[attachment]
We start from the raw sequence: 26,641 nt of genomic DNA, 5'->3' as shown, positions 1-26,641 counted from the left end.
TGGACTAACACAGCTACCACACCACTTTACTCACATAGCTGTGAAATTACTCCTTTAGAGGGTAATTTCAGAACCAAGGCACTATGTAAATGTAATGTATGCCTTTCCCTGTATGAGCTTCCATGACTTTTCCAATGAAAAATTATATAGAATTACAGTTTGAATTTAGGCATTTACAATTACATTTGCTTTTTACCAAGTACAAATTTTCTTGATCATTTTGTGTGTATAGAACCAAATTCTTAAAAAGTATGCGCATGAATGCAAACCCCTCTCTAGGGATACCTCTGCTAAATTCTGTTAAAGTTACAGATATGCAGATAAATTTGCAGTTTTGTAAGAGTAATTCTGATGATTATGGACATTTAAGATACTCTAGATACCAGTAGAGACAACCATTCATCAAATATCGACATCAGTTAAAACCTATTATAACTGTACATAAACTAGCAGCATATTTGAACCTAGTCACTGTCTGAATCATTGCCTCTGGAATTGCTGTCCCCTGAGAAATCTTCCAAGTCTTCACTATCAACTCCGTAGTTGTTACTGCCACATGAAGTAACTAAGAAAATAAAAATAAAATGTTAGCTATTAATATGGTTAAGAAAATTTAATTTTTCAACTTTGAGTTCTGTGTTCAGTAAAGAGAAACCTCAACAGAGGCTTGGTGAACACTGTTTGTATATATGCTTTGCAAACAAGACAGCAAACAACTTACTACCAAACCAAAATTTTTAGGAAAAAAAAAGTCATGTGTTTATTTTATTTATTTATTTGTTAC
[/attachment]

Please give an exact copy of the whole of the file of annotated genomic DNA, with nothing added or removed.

We start from the raw sequence: 26,641 nt of genomic DNA, 5'->3' as shown, positions 1-26,641 counted from the left end.
TGGACTAACACAGCTACCACACCACTTTACTCACATAGCTGTGAAATTACTCCTTTAGAGGGTAATTTCAGAACCAAGGCACTATGTAAATGTAATGTATGCCTTTCCCTGTATGAGCTTCCATGACTTTTCCAATGAAAAATTATATAGAATTACAGTTTGAATTTAGGCATTTACAATTACATTTGCTTTTTACCAAGTACAAATTTTCTTGATCATTTTGTGTGTATAGAACCAAATTCTTAAAAAGTATGCGCATGAATGCAAACCCCTCTCTAGGGATACCTCTGCTAAATTCTGTTAAAGTTACAGATATGCAGATAAATTTGCAGTTTTGTAAGAGTAATTCTGATGATTATGGACATTTAAGATACTCTAGATACCAGTAGAGACAACCATTCATCAAATATCGACATCAGTTAAAACCTATTATAACTGTACATAAACTAGCAGCATATTTGAACCTAGTCACTGTCTGAATCATTGCCTCTGGAATTGCTGTCCCCTGAGAAATCTTCCAAGTCTTCACTATCAACTCCGTAGTTGTTACTGCCACATGAAGTAACTAAGAAAATAAAAATAAAATGTTAGCTATTAATATGGTTAAGAAAATTTAATTTTTCAACTTTGAGTTCTGTGTTCAGTAAAGAGAAACCTCAACAGAGGCTTGGTGAACACTGTTTGTATATATGCTTTGCAAACAAGACAGCAAACAACTTACTACCAAACCAAAATTTTTAGGAAAAAAAAAGTCATGTGTTTATTTTATTTATTTATTTGTTAC